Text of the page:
Depositors: Spot On

by Shane Whitaker
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New products bring new challenges. Gluten-free baked foods have risen in popularity recently, and they present a new set of issues for wholesale bakeries, according to Stewart MacPherson, vicepresident, sales and marketing, Unifiller Systems, Inc., Delta, BC. As it relates to depositing, he noted that the biggest issue is that gluten-free batters have very high viscosities. “It is a challenge to our accuracy for drawing product into the metering chamber and then placing the product where you want it and getting clean cutoff,” Mr. MacPherson explained.

However, Unifiller helps processors overcome these issues by assisting them in selecting the correct depositor for gluten-free products. “We have a range of different depositors, and it’s a matter of matching up the right model for the application,” he added. “It’s also having the right port, or piston, sizes and then making the proper adjustment.”

Depositing big chunks and inclusions is another challenge that bakers encounter with depositors, observed John McIsaac, vice-president, strategic business development, Reiser, Canton, MA. “Just when we think people have found the biggest chocolate piece or nut, someone comes along with something bigger,” he said. “We have made design changes to allow these big chunks to flow more easily and maintain their integrity.”

However, deposit weight accuracy continues to be the No. 1 concern for most processors. They want to ensure that each and every deposit is consistent and accurate. Also, processors desire durable depositors that are flexible and versatile, as well as easy to use, sanitize and maintain.


Achieving consistent scaling weights with depositors remains a major challenge for bakeries, according to Bob Peck, vice-president of engineering, E.T. Oakes Corp., Hauppauge, NY. Snack cake pans can feature more than 60 cavities in which batter is dosed, and processors can have trouble maintaining individual weight accuracies in each cavity. To help them with this, Oakes recently developed a new cake depositing system with several innovative features to ensure better weight tolerances.

The cake depositor uses a pressurized manifold as opposed to piston depositors, and “whatever gets pumped into the manifold gets distributed out,” he explained. The company uses Micro Motion mass flow meters to measure exactly how much batter is pumped into the manifold, which ensures its total accuracy. However, because the depositor is often making a series of doses, the batter must be equally distributed across the manifold.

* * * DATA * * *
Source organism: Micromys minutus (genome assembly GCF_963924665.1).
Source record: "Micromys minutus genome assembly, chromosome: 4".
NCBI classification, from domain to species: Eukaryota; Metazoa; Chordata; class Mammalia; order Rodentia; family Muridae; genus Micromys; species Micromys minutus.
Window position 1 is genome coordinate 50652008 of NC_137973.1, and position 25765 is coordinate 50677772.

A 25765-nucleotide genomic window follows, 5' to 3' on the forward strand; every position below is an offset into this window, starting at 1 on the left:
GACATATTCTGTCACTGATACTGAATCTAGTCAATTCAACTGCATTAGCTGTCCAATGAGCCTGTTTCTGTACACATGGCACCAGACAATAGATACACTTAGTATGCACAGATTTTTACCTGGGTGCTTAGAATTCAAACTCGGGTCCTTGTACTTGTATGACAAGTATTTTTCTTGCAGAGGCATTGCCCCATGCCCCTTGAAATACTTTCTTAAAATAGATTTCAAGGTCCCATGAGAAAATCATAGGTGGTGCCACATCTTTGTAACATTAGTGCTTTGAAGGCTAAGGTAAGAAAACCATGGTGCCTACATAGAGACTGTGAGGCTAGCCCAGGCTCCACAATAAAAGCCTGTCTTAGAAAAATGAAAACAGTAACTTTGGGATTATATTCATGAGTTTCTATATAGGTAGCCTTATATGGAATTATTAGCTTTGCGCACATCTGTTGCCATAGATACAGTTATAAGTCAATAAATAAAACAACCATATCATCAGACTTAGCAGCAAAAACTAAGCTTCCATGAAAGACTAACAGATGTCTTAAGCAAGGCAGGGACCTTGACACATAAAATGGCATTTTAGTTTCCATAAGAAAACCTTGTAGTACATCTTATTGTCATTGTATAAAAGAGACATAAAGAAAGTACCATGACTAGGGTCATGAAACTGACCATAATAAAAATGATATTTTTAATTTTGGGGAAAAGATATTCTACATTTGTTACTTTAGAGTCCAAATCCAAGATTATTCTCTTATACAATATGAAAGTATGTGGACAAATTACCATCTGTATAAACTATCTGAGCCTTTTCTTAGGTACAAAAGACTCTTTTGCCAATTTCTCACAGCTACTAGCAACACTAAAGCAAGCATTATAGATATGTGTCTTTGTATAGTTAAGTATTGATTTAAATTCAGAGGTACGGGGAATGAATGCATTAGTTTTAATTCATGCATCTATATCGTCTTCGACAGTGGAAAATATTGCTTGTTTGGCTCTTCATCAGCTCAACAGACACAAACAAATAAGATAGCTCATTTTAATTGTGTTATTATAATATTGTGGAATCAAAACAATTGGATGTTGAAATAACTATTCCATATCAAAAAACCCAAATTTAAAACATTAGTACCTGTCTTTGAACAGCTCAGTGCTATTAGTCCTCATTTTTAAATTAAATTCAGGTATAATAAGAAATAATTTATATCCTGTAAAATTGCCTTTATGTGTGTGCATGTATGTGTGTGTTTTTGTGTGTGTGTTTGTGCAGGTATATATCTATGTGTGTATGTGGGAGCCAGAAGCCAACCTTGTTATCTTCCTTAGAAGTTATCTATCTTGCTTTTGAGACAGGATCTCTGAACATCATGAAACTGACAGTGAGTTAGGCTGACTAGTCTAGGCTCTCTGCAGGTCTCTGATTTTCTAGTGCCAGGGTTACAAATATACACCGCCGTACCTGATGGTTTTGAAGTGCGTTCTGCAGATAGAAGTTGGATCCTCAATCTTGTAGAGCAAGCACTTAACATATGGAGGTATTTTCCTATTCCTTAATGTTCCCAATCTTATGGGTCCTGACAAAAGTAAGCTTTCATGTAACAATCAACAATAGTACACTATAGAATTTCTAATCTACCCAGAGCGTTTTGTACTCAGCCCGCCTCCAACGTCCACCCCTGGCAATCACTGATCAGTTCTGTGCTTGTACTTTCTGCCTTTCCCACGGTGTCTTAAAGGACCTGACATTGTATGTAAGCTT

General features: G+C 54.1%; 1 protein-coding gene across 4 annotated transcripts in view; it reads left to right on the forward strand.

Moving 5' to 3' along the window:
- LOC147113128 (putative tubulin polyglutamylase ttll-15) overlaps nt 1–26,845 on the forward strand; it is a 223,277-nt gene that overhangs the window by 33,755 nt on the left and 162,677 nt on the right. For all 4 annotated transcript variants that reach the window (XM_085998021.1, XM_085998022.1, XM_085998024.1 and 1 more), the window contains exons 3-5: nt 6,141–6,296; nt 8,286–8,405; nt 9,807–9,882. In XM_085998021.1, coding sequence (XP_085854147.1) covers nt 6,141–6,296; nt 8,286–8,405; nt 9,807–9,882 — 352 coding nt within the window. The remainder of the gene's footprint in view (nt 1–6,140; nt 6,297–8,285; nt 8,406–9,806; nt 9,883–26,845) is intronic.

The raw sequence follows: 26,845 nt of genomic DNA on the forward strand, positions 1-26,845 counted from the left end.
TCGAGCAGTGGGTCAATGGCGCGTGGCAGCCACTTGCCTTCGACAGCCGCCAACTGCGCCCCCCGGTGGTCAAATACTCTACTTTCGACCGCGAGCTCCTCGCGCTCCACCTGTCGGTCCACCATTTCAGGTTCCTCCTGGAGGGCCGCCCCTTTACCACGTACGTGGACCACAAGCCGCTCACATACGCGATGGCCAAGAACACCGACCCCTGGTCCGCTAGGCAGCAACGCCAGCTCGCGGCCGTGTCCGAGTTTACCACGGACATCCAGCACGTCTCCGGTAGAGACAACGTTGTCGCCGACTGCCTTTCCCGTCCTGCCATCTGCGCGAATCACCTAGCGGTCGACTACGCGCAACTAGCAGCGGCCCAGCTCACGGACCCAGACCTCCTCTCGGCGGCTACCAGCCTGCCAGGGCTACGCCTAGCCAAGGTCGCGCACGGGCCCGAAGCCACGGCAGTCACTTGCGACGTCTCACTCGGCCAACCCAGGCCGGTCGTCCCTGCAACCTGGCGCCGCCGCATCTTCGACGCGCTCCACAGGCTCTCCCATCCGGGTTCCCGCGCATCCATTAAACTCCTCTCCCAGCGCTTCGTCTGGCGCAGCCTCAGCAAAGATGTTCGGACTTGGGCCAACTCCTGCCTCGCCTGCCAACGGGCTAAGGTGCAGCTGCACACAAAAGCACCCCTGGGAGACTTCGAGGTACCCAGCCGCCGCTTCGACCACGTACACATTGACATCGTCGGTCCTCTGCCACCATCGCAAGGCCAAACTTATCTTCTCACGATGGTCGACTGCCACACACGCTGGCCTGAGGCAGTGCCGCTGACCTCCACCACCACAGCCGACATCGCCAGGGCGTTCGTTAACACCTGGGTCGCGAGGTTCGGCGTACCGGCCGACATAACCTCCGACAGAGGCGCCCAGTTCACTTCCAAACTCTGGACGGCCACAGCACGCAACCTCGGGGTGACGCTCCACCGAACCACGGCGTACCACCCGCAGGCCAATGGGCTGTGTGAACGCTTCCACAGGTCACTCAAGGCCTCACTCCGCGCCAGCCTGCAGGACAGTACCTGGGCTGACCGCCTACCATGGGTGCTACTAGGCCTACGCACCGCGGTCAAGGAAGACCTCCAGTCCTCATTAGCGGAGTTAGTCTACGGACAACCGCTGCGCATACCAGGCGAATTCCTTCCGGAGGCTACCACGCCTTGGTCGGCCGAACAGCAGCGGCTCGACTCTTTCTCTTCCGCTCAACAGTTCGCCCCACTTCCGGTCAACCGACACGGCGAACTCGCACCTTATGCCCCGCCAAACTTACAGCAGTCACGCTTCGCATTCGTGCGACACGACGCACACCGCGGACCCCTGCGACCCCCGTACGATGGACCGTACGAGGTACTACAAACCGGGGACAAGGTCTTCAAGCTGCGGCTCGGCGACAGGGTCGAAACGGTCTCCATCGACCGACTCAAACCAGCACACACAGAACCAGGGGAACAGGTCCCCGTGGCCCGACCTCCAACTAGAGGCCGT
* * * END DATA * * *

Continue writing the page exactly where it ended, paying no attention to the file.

When batter enters the manifold, a series of distribution valves that the company sets equalizes pressure across the manifold to ensure accurate deposits across the width of the machine. “Once they are set, whatever comes in comes out of it,” Mr. Peck said. “It is just a one-time adjustment to fine-tune the pressure drop across the manifold.”

The Smart Accumulator is a new feature that sits atop the manifold and retains constant pressure in the manifold at all times. Without the Smart Accumulator, pressure builds up between pans, and the first row of a pan would have heavier deposit weights, according to Mr. Peck.

The Micro Motion mass flow meters also can measure the specific gravity of cake batter, and if the density varies, the depositor can make the necessary adjustments to keep scaling weights within a certain tolerance. “The mass flow meter makes it a closed-loop system,” Mr. Peck added. “We know the feedback coming in, and therefore, we can control the feedback coming out.”

Most bakers are looking for reliable equipment with good deposit accuracy, according to Bill Everett, sales support manager, The Peerless Group, Sidney, OH. “Bakers do not want to be bothered with frequent downtime to repair their depositors,” he said. “They want to know that their depositor will run 24/7 and give consistent deposits from the day they purchase the machine and for many years thereafter.”

To this end, the manufacturer’s most popular depositor is the Fedco-branded “W” Series piston depositor, which it has offered for more than 25 years. “Customers like this model because it is produces consistent scaling, is extremely reliable and is flexible enough to handle many different pan sizes and applications,” Mr. Everett noted.


When asked what quality bakers most desire from their depositors, Unifiller’s Mr. MacPherson said, “In a word, I would say simplicity. That is the word that comes to top of mind.

“In surveys that we have carried out with existing customers, almost hands down what they appreciate most about the equipment is simplicity, the ease of use,” he continued. “It’s easy to clean and easy to maintain. It also has to be fast and accurate, of course.”